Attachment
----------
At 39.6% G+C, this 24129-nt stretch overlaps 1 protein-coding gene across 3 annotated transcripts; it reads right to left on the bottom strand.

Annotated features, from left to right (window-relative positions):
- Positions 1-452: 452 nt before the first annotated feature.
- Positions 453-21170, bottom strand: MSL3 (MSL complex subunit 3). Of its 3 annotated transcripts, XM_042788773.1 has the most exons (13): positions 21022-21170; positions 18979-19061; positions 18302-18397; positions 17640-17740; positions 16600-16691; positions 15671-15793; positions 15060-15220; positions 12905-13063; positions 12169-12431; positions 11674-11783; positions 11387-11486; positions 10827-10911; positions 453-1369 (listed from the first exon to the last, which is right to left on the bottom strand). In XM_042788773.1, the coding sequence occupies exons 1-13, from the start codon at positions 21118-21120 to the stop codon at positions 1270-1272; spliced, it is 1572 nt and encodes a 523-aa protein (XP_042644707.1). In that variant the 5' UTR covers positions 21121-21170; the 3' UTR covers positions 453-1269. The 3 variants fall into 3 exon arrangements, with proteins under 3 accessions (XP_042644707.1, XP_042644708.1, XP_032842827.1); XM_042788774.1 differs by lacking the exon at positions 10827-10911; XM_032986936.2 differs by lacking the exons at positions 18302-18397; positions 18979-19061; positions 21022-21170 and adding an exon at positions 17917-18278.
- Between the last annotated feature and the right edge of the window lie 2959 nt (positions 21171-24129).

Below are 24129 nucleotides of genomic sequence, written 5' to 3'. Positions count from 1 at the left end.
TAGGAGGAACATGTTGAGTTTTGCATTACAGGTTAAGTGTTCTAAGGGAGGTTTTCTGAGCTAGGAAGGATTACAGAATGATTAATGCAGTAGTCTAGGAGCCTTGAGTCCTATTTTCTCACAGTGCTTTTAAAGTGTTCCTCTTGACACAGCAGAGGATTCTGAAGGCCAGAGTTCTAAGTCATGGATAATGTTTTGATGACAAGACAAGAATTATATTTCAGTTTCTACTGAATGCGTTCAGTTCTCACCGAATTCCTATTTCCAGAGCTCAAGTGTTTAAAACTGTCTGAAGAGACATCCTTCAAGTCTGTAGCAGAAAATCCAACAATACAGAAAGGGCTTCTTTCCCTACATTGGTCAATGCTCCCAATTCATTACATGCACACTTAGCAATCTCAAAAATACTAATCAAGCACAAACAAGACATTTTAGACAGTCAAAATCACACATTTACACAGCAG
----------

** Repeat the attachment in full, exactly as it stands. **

At 39.6% G+C, this 24129-nt stretch overlaps 1 protein-coding gene across 3 annotated transcripts; it reads right to left on the bottom strand.

Annotated features, from left to right (window-relative positions):
- Positions 1-452: 452 nt before the first annotated feature.
- Positions 453-21170, bottom strand: MSL3 (MSL complex subunit 3). Of its 3 annotated transcripts, XM_042788773.1 has the most exons (13): positions 21022-21170; positions 18979-19061; positions 18302-18397; positions 17640-17740; positions 16600-16691; positions 15671-15793; positions 15060-15220; positions 12905-13063; positions 12169-12431; positions 11674-11783; positions 11387-11486; positions 10827-10911; positions 453-1369 (listed from the first exon to the last, which is right to left on the bottom strand). In XM_042788773.1, the coding sequence occupies exons 1-13, from the start codon at positions 21118-21120 to the stop codon at positions 1270-1272; spliced, it is 1572 nt and encodes a 523-aa protein (XP_042644707.1). In that variant the 5' UTR covers positions 21121-21170; the 3' UTR covers positions 453-1269. The 3 variants fall into 3 exon arrangements, with proteins under 3 accessions (XP_042644707.1, XP_042644708.1, XP_032842827.1); XM_042788774.1 differs by lacking the exon at positions 10827-10911; XM_032986936.2 differs by lacking the exons at positions 18302-18397; positions 18979-19061; positions 21022-21170 and adding an exon at positions 17917-18278.
- Between the last annotated feature and the right edge of the window lie 2959 nt (positions 21171-24129).

Below are 24129 nucleotides of genomic sequence, written 5' to 3'. Positions count from 1 at the left end.
TAGGAGGAACATGTTGAGTTTTGCATTACAGGTTAAGTGTTCTAAGGGAGGTTTTCTGAGCTAGGAAGGATTACAGAATGATTAATGCAGTAGTCTAGGAGCCTTGAGTCCTATTTTCTCACAGTGCTTTTAAAGTGTTCCTCTTGACACAGCAGAGGATTCTGAAGGCCAGAGTTCTAAGTCATGGATAATGTTTTGATGACAAGACAAGAATTATATTTCAGTTTCTACTGAATGCGTTCAGTTCTCACCGAATTCCTATTTCCAGAGCTCAAGTGTTTAAAACTGTCTGAAGAGACATCCTTCAAGTCTGTAGCAGAAAATCCAACAATACAGAAAGGGCTTCTTTCCCTACATTGGTCAATGCTCCCAATTCATTACATGCACACTTAGCAATCTCAAAAATACTAATCAAGCACAAACAAGACATTTTAGACAGTCAAAATCACACATTTACACAGCAG